When the world discovers the supply-and demand fundamentals, silver will be the star for investors. The safest money will be made in physical silver held in your possession. Someday soon, the users who need it may not be able to buy physical silver at anywhere near today’s price because there won’t be any available in the empty warehouses. If they need or want some, they may have to buy yours or metals from India or China – at 0a much higher price!
(This excerpt was taken from Howard Ruff’s new book, "How to Prosper During the Coming Bad Years in the 21st Century.)
WHAT WE CAN’T SAY
By James R. Cook
We have to be careful about what we say when it comes to people’s money. For example, we can’t say silver is going to $100. We could quote somebody who said that. Or we could say silver is going to $100 an ounce, but, on the other hand, it could also go down by half. So, we don’t bother to say any of that. We can’t guarantee price gains or make assurance that there is no risk. We can’t give you any assurances, and we can’t predict the future. However, I can tell you what I think.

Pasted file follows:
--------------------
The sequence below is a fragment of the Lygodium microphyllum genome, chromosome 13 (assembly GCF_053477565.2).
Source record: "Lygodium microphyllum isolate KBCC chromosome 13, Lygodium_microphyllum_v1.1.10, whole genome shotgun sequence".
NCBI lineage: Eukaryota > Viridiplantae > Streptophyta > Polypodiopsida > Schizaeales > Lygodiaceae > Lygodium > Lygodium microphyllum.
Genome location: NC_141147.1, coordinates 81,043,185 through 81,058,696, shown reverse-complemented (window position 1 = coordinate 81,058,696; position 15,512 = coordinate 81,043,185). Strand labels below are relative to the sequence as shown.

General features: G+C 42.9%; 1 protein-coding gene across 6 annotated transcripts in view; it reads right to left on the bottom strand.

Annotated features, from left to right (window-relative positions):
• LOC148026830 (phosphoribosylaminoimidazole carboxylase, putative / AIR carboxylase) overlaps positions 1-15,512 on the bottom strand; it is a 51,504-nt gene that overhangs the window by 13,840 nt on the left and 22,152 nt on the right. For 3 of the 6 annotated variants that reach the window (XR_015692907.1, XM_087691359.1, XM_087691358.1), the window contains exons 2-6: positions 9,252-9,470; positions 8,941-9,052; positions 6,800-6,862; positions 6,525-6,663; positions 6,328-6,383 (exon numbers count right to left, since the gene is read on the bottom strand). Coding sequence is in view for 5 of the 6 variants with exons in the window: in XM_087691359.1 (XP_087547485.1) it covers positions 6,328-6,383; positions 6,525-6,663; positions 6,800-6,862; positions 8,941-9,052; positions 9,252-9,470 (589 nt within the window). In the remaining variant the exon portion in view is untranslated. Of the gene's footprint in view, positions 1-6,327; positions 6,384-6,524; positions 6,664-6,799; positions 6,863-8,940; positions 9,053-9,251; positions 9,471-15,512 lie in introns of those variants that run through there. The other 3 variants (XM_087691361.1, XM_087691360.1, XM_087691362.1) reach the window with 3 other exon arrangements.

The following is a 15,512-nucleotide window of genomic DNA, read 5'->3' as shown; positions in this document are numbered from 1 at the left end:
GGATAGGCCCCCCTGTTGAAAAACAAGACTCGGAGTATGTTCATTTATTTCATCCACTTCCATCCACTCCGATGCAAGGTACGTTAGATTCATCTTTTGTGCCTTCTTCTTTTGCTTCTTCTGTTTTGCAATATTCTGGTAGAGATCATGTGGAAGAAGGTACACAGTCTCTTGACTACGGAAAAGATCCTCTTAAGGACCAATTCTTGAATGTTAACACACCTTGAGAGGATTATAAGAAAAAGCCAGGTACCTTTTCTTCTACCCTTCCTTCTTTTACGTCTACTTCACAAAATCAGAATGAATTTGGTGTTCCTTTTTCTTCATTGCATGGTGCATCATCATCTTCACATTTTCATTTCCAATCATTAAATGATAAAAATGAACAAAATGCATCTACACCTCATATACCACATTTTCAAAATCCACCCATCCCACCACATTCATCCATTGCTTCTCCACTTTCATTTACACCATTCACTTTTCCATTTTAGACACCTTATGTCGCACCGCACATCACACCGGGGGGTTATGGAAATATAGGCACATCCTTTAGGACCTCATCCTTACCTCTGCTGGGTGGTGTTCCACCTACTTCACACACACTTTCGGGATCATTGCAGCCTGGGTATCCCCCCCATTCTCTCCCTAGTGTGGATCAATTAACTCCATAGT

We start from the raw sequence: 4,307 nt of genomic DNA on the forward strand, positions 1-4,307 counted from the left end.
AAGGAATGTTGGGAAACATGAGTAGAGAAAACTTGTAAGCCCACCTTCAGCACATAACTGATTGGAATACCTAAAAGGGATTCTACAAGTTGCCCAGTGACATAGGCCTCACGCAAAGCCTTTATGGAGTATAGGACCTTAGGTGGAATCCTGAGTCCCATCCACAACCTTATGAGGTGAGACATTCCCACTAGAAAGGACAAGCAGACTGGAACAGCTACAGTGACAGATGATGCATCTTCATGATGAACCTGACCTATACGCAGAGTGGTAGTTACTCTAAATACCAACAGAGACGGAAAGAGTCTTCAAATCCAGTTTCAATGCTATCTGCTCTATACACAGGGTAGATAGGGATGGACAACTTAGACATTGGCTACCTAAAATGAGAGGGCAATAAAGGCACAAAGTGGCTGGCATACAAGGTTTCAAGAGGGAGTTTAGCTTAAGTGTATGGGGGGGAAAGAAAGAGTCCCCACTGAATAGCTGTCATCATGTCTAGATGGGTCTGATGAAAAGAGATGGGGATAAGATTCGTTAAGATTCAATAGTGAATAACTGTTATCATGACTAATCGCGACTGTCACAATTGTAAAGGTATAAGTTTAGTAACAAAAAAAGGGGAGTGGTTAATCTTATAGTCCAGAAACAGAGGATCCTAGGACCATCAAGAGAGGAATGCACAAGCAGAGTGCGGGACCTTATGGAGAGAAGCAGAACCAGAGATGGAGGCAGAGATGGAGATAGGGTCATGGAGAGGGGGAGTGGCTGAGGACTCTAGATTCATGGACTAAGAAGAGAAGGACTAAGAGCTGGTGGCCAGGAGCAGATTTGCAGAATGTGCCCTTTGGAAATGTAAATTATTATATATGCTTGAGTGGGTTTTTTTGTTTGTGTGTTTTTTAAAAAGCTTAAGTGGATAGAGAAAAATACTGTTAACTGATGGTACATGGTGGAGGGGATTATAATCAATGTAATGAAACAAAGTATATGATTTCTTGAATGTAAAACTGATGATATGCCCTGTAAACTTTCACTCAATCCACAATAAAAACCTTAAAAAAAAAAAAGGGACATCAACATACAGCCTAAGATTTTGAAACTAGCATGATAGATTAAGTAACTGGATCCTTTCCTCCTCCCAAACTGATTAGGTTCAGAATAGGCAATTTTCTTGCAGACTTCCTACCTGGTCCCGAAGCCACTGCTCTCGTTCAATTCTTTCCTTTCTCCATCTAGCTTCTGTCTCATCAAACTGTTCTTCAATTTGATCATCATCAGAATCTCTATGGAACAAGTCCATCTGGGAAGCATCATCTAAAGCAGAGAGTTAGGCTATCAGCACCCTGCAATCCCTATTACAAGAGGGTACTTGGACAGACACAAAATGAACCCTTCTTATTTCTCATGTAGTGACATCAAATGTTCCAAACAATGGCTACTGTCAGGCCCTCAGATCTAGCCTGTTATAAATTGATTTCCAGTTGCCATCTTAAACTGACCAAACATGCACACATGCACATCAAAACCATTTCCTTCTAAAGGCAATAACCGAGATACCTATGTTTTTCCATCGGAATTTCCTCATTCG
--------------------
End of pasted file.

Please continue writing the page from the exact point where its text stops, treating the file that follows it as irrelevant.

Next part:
I think that the huge short position in silver makes it certain that, over the long term, silver will go up. Silver is probably riskless for long-term holders of physical silver and price gains are inevitable. I think the concentrated short position insures that you can’t lose and that you must inevitably make dramatic gains. Once you understand the dynamics of the huge concentrated short position, you may see one of the greatest financial opportunities of your lifetime. What is sold short must eventually be bought back. I think silver is almost a sure thing, and you may never get a chance to profit like this again. Silver is as good as it gets. That’s what I think. Time could prove me wrong, but I don’t think so.